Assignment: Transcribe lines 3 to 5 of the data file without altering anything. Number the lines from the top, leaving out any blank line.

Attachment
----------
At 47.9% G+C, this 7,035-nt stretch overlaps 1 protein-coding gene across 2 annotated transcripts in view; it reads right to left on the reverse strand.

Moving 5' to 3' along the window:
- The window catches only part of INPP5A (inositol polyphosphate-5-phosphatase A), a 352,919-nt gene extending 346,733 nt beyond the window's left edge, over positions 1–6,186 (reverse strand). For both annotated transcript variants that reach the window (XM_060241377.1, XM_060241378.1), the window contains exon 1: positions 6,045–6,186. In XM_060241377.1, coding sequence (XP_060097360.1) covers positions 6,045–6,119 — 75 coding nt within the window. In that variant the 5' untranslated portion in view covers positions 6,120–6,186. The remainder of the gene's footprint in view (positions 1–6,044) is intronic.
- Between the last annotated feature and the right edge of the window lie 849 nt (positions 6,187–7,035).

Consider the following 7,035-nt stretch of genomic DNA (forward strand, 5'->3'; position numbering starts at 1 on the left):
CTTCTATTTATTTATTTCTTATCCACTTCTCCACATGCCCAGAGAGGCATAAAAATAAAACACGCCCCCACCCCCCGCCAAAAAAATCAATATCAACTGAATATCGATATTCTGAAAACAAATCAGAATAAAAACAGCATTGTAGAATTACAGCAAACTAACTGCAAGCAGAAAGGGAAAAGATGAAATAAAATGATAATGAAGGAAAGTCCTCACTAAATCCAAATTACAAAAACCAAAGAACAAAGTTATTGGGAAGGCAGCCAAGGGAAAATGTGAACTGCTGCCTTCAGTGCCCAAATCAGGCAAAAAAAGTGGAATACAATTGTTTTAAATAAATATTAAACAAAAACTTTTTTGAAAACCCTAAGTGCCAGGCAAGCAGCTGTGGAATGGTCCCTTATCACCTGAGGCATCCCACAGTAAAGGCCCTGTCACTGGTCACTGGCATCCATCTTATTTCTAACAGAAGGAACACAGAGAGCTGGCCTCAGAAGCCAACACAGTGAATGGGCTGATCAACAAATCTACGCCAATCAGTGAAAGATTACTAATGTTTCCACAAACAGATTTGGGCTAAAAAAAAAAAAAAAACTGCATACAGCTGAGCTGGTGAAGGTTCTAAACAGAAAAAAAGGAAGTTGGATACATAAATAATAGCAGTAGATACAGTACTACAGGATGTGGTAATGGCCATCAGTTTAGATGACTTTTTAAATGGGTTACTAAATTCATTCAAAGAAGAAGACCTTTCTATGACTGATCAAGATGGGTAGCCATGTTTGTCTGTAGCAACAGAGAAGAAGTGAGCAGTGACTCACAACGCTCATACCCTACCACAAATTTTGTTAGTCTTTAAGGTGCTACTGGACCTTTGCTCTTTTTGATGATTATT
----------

- The window catches only part of INPP5A (inositol polyphosphate-5-phosphatase A), a 352,919-nt gene extending 346,733 nt beyond the window's left edge, over positions 1–6,186 (reverse strand). For both annotated transcript variants that reach the window (XM_060241377.1, XM_060241378.1), the window contains exon 1: positions 6,045–6,186. In XM_060241377.1, coding sequence (XP_060097360.1) covers positions 6,045–6,119 — 75 coding nt within the window. In that variant the 5' untranslated portion in view covers positions 6,120–6,186. The remainder of the gene's footprint in view (positions 1–6,044) is intronic.
- Between the last annotated feature and the right edge of the window lie 849 nt (positions 6,187–7,035).

Consider the following 7,035-nt stretch of genomic DNA (forward strand, 5'->3'; position numbering starts at 1 on the left):